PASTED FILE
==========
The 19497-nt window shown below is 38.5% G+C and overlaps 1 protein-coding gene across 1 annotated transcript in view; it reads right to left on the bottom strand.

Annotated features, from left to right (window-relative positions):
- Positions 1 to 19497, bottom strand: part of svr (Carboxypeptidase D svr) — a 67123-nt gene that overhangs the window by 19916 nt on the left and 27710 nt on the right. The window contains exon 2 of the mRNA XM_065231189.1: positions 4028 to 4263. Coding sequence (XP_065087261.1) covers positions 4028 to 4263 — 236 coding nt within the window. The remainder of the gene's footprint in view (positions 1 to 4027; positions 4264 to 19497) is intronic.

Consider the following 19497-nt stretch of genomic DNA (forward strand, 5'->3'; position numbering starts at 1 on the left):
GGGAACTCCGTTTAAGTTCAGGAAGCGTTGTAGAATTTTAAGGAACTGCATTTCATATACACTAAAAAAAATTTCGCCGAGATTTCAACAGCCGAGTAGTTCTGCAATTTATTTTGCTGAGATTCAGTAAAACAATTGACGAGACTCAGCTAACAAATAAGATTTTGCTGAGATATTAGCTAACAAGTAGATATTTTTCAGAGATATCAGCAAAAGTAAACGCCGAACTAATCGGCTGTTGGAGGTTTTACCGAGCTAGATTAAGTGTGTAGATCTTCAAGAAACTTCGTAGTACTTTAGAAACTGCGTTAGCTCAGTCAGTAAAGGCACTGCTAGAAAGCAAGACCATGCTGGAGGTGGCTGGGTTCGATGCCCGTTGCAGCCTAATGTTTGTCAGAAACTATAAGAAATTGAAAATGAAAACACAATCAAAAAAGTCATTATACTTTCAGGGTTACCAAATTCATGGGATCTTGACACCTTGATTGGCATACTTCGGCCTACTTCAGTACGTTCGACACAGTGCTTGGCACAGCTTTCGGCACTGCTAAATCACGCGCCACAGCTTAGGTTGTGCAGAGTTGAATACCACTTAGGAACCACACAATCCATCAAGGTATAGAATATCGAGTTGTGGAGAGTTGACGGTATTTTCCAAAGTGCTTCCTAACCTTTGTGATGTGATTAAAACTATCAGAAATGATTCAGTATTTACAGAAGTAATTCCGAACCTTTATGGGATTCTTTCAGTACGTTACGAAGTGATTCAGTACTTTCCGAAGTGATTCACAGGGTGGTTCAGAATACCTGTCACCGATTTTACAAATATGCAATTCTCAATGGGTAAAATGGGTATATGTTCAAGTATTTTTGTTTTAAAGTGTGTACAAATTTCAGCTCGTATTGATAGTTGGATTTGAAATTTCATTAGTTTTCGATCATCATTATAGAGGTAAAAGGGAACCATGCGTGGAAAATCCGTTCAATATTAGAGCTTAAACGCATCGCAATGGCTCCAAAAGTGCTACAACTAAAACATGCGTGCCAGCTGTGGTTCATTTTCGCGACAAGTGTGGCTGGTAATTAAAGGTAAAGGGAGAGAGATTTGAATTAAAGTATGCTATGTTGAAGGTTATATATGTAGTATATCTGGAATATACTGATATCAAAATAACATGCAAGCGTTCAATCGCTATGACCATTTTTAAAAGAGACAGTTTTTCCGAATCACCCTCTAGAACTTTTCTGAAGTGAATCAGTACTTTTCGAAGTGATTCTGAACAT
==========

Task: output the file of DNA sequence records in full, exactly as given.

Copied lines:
The 19497-nt window shown below is 38.5% G+C and overlaps 1 protein-coding gene across 1 annotated transcript in view; it reads right to left on the bottom strand.

Annotated features, from left to right (window-relative positions):
- Positions 1 to 19497, bottom strand: part of svr (Carboxypeptidase D svr) — a 67123-nt gene that overhangs the window by 19916 nt on the left and 27710 nt on the right. The window contains exon 2 of the mRNA XM_065231189.1: positions 4028 to 4263. Coding sequence (XP_065087261.1) covers positions 4028 to 4263 — 236 coding nt within the window. The remainder of the gene's footprint in view (positions 1 to 4027; positions 4264 to 19497) is intronic.

Consider the following 19497-nt stretch of genomic DNA (forward strand, 5'->3'; position numbering starts at 1 on the left):
GGGAACTCCGTTTAAGTTCAGGAAGCGTTGTAGAATTTTAAGGAACTGCATTTCATATACACTAAAAAAAATTTCGCCGAGATTTCAACAGCCGAGTAGTTCTGCAATTTATTTTGCTGAGATTCAGTAAAACAATTGACGAGACTCAGCTAACAAATAAGATTTTGCTGAGATATTAGCTAACAAGTAGATATTTTTCAGAGATATCAGCAAAAGTAAACGCCGAACTAATCGGCTGTTGGAGGTTTTACCGAGCTAGATTAAGTGTGTAGATCTTCAAGAAACTTCGTAGTACTTTAGAAACTGCGTTAGCTCAGTCAGTAAAGGCACTGCTAGAAAGCAAGACCATGCTGGAGGTGGCTGGGTTCGATGCCCGTTGCAGCCTAATGTTTGTCAGAAACTATAAGAAATTGAAAATGAAAACACAATCAAAAAAGTCATTATACTTTCAGGGTTACCAAATTCATGGGATCTTGACACCTTGATTGGCATACTTCGGCCTACTTCAGTACGTTCGACACAGTGCTTGGCACAGCTTTCGGCACTGCTAAATCACGCGCCACAGCTTAGGTTGTGCAGAGTTGAATACCACTTAGGAACCACACAATCCATCAAGGTATAGAATATCGAGTTGTGGAGAGTTGACGGTATTTTCCAAAGTGCTTCCTAACCTTTGTGATGTGATTAAAACTATCAGAAATGATTCAGTATTTACAGAAGTAATTCCGAACCTTTATGGGATTCTTTCAGTACGTTACGAAGTGATTCAGTACTTTCCGAAGTGATTCACAGGGTGGTTCAGAATACCTGTCACCGATTTTACAAATATGCAATTCTCAATGGGTAAAATGGGTATATGTTCAAGTATTTTTGTTTTAAAGTGTGTACAAATTTCAGCTCGTATTGATAGTTGGATTTGAAATTTCATTAGTTTTCGATCATCATTATAGAGGTAAAAGGGAACCATGCGTGGAAAATCCGTTCAATATTAGAGCTTAAACGCATCGCAATGGCTCCAAAAGTGCTACAACTAAAACATGCGTGCCAGCTGTGGTTCATTTTCGCGACAAGTGTGGCTGGTAATTAAAGGTAAAGGGAGAGAGATTTGAATTAAAGTATGCTATGTTGAAGGTTATATATGTAGTATATCTGGAATATACTGATATCAAAATAACATGCAAGCGTTCAATCGCTATGACCATTTTTAAAAGAGACAGTTTTTCCGAATCACCCTCTAGAACTTTTCTGAAGTGAATCAGTACTTTTCGAAGTGATTCTGAACAT